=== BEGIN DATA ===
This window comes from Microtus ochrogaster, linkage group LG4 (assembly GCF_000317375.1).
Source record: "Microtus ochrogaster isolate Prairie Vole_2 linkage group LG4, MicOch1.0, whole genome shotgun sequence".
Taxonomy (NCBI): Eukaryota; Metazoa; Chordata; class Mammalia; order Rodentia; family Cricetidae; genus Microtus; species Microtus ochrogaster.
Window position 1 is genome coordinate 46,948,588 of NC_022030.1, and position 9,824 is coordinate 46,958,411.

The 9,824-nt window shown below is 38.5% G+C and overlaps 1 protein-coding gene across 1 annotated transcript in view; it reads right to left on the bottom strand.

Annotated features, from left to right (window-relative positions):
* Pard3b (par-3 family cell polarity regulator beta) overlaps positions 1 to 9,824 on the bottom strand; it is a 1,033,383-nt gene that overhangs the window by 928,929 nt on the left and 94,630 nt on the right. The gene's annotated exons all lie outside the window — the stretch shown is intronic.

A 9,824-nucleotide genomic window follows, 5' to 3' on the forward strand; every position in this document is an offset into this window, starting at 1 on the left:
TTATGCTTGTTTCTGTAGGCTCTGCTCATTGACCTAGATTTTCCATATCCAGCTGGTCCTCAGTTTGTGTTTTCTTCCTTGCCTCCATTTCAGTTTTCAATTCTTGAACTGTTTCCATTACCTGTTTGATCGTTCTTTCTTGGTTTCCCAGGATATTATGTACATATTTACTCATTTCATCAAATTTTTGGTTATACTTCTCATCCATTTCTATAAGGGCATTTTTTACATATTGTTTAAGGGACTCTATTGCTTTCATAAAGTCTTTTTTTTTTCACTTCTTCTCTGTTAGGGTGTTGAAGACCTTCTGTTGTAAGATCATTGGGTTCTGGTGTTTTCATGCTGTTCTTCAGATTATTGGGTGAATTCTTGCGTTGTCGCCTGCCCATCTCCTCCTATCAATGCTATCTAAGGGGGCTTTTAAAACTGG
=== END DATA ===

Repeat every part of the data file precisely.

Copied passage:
This window comes from Microtus ochrogaster, linkage group LG4 (assembly GCF_000317375.1).
Source record: "Microtus ochrogaster isolate Prairie Vole_2 linkage group LG4, MicOch1.0, whole genome shotgun sequence".
Taxonomy (NCBI): Eukaryota; Metazoa; Chordata; class Mammalia; order Rodentia; family Cricetidae; genus Microtus; species Microtus ochrogaster.
Window position 1 is genome coordinate 46,948,588 of NC_022030.1, and position 9,824 is coordinate 46,958,411.

The 9,824-nt window shown below is 38.5% G+C and overlaps 1 protein-coding gene across 1 annotated transcript in view; it reads right to left on the bottom strand.

Annotated features, from left to right (window-relative positions):
* Pard3b (par-3 family cell polarity regulator beta) overlaps positions 1 to 9,824 on the bottom strand; it is a 1,033,383-nt gene that overhangs the window by 928,929 nt on the left and 94,630 nt on the right. The gene's annotated exons all lie outside the window — the stretch shown is intronic.

A 9,824-nucleotide genomic window follows, 5' to 3' on the forward strand; every position in this document is an offset into this window, starting at 1 on the left:
TTATGCTTGTTTCTGTAGGCTCTGCTCATTGACCTAGATTTTCCATATCCAGCTGGTCCTCAGTTTGTGTTTTCTTCCTTGCCTCCATTTCAGTTTTCAATTCTTGAACTGTTTCCATTACCTGTTTGATCGTTCTTTCTTGGTTTCCCAGGATATTATGTACATATTTACTCATTTCATCAAATTTTTGGTTATACTTCTCATCCATTTCTATAAGGGCATTTTTTACATATTGTTTAAGGGACTCTATTGCTTTCATAAAGTCTTTTTTTTTTCACTTCTTCTCTGTTAGGGTGTTGAAGACCTTCTGTTGTAAGATCATTGGGTTCTGGTGTTTTCATGCTGTTCTTCAGATTATTGGGTGAATTCTTGCGTTGTCGCCTGCCCATCTCCTCCTATCAATGCTATCTAAGGGGGCTTTTAAAACTGG